With the increased adoption of the motor car and without the passion and innovation of the founders, new product development at the Indian Motocycle company was perceived as a cost and, consequently, sales declined. Although there were a few successes and the quality of the motorcycles remained high – the core product and satisfying the core customer were overlooked in a company run by accountants.
Factors outside the control of the Indian Motorcycle Company, such of World War I had a dramatic effect on both export and domestic markets. The company also turned its back on the domestic market through a focus on the military market. Consequently, Indian Motocycle Dealers had little choice but to sell Harley-Davidson Motorcycles – within a few years Harley-Davidson were out selling the Indian Motocylces two to one.
Then in 1929 came the Great Depression with exceptionally high unemployment, bankruptcies, and the closure of many banks. Fortunately, the Indian Motocycle Company was taken over by the du Pont brothers who focused on the core business and quality. Sales throughout the depression years were dismal until 1934, and then ordinary until 1940 when a new ‘iconic’ style emerged. However, in December 1941 the United States entered World war II and once again external factors inflicted financial strain on the Indian Motorcycle Company.
Through the experiences of returning servicemen the war also created two new competitors – the all-terrain Military Jeep and an appreciation of overseas motorcycles – initially British brands Triumph, BSA, Norton, Royal Enfield, however, this also opened the door for European and Japanese Motorcycles.
Just as the laws of physics cannot be ignored the laws of marketing must also be observed. For many years this once loved and respected brand was an exemplar of what not to do. However, there was such nostalgia connected with the brand that it kept rising from the canvas. Although the market was mature Harley-Davidson continued to build their brand.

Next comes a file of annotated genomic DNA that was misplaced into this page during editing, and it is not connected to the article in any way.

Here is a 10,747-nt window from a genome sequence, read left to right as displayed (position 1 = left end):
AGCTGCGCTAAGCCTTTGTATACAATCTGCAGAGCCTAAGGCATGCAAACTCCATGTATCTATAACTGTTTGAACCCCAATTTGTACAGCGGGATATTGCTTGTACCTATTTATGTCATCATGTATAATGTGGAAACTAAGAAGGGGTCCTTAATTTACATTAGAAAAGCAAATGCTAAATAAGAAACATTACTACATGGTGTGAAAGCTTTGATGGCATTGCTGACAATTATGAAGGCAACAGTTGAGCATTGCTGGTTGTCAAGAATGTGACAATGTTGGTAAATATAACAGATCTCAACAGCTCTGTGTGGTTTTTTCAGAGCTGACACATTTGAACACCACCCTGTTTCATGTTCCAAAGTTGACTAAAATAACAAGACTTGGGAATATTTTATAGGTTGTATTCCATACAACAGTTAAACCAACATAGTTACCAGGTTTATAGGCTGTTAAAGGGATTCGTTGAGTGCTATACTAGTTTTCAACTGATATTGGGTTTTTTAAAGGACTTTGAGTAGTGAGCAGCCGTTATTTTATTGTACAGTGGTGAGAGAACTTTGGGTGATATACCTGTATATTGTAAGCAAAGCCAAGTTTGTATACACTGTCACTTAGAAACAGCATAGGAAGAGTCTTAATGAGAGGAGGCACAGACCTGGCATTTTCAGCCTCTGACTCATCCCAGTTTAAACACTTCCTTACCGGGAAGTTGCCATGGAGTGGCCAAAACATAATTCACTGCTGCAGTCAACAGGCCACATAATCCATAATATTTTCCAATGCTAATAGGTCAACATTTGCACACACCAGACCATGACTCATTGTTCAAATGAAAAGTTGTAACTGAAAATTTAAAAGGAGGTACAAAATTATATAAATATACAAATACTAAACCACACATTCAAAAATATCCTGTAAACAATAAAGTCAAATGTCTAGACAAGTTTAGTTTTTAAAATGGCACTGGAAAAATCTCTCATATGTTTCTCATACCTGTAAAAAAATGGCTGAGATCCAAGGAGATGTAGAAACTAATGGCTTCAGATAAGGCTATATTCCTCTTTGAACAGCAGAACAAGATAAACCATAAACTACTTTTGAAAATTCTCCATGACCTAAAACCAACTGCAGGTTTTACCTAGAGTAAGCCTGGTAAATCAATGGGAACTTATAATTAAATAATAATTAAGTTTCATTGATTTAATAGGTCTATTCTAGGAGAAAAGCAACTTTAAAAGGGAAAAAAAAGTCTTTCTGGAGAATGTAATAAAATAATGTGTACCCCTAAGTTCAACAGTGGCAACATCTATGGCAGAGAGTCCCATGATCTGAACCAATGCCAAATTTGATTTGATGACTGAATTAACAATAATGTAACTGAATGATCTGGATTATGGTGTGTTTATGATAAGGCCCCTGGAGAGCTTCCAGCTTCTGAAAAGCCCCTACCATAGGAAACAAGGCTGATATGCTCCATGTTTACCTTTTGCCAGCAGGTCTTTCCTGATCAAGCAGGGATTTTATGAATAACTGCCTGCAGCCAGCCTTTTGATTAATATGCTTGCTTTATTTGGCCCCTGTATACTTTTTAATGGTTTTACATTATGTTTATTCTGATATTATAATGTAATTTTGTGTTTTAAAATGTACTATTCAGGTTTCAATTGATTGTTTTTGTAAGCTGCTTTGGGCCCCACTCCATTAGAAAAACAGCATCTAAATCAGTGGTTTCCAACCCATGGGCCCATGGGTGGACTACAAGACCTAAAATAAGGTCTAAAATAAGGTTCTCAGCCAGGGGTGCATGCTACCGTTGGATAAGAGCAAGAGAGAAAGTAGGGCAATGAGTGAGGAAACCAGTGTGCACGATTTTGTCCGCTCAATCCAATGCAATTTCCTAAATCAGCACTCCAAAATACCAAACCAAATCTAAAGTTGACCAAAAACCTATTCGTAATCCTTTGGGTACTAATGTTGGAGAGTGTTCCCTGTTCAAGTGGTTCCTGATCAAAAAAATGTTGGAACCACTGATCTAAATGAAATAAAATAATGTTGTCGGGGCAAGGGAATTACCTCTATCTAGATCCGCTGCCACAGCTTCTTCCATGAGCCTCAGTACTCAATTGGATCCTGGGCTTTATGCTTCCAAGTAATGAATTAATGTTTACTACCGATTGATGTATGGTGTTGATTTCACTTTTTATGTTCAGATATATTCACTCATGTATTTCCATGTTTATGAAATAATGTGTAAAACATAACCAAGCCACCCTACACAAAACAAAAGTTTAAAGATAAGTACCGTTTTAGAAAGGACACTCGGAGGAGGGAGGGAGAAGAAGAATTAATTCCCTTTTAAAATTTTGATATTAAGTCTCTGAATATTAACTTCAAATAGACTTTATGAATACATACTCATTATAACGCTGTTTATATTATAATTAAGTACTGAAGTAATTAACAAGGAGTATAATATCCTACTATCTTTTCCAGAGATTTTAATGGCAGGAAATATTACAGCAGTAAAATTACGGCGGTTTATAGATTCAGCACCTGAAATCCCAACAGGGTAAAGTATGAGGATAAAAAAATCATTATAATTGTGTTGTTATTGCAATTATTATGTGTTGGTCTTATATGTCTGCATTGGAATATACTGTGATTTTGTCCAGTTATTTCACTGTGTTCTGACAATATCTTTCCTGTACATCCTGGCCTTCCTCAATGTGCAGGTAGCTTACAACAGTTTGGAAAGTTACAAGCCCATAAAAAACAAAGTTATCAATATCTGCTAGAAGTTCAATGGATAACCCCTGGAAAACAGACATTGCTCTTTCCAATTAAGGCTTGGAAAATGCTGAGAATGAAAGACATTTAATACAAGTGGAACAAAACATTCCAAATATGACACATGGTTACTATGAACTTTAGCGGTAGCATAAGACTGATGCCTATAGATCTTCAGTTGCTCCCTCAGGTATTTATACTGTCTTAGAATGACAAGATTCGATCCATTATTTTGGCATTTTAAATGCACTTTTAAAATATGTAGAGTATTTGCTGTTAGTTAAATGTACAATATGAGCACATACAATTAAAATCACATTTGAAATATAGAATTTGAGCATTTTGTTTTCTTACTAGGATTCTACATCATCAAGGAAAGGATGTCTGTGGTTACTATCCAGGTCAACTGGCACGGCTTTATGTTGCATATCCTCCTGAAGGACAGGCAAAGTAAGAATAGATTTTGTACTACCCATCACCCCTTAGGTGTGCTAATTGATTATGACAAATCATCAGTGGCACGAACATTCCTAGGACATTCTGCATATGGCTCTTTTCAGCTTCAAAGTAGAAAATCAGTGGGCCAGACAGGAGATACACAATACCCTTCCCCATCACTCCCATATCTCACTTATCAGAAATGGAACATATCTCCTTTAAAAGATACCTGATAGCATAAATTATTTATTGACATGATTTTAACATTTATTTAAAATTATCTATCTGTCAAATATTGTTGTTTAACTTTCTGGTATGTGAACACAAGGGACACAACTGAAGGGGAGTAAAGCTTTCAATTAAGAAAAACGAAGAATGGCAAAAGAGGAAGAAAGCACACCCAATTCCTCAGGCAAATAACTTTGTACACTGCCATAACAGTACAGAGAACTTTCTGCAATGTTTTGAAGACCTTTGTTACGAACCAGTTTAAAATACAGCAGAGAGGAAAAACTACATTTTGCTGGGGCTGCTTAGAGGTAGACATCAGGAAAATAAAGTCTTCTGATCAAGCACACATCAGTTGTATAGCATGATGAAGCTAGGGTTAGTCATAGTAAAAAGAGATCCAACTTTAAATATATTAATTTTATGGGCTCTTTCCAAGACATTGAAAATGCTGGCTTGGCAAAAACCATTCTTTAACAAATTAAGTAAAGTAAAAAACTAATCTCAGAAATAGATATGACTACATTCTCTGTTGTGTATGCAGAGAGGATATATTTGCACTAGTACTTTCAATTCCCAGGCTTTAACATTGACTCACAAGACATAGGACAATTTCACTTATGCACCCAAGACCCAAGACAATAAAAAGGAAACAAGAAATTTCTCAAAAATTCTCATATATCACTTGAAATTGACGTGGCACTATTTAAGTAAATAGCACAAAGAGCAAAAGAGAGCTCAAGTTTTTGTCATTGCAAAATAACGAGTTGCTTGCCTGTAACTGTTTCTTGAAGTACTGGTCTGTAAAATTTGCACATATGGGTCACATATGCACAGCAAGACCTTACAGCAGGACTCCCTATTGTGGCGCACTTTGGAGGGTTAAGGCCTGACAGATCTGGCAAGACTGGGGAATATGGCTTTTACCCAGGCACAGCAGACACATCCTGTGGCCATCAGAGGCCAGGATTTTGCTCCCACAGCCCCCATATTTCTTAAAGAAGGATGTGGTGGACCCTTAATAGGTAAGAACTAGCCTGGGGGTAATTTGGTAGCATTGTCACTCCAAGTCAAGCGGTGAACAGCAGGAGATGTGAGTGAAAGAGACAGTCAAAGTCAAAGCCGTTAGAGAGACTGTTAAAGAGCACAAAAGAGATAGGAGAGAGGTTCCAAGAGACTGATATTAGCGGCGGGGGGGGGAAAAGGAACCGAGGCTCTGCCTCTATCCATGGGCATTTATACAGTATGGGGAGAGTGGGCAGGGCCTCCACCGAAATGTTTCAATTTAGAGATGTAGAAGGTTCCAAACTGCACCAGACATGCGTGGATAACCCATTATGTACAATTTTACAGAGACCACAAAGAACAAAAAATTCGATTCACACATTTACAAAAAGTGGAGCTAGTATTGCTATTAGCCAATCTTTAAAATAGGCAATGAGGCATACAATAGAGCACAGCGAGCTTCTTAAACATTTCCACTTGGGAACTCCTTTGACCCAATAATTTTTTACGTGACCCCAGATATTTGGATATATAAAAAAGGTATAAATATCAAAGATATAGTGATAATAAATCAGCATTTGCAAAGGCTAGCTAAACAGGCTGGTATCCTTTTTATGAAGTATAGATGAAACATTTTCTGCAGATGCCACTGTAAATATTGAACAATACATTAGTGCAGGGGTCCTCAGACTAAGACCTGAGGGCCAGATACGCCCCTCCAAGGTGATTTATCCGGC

a second chance
Then in 2011 a United States company, Polaris Industries, purchased the Indian Motorcycle brand. Polaris Industries was a well respected manufacturer of off-road vehicles, including the Victory brand of motorcycles – they had the required market knowledge, the engineering expertise, and the financial resources to ensure success – what is often referred to as strategic intent.
With a heritage brand name and a history of iconic designs the [new] Indian Motorcycle Company began to design and develop a completely new range of motor cycles – not re-badged Victory Motorcycles as I was informed in Invercargill. The designers had to respect the unique value proposition of the brand and effectively communicate the message to demanding motorcycle enthusiasts – who were already spoiled for choice. Furthermore, the designers and engineers had to overcome the challenges of staying true to the iconic Indian style yet be technologically superior.
Astonishingly, 27 months after purchasing this orphaned brand – the company released its new product range – you guessed it they had the iconic product names of chief, chieftain, and scout.
The branding of motorcycles is for a marketing student extremely insightful. This exemplar demonstrates how a heritage brand can be resurrected by superior market knowledge, great engineering, and strategic intent. Marketing students will also recognise how a respect for the 4 recurring patterns or quests can assist marketing practitioners to see camouflaged opportunities.
There is no doubt that many welcome the return of the Indian Motorcycle company. Since I first released this exemplar I have received emails thanking me as they didn’t know that ‘the Indian Motorcycle Company was back in business’ or telling me about ‘a friend who has a vintage Indian motorcycle’.
The following is part of an email I received from Julian Boyd – the chap I met in Invercargill, New Zealand.
Source: Holmstrom, D. (2016). Indian motorcycle: America’s first motorcycle company. Minneapolis, Quarto Publishing Group.
Task 1: Identify the relationship between the 4 recurring patterns/quests and this exemplar.
Task 2: Consider the theory expressed in the product life-cycle and product adoption in light of this exemplar.
Task 3: Consider the key success factors that Polaris faced when resurrecting this iconic brand.
Task 4: Consider the segmentation of the motor cycle market and briefly discuss the segmentation strategy of Indian Motorcycles today.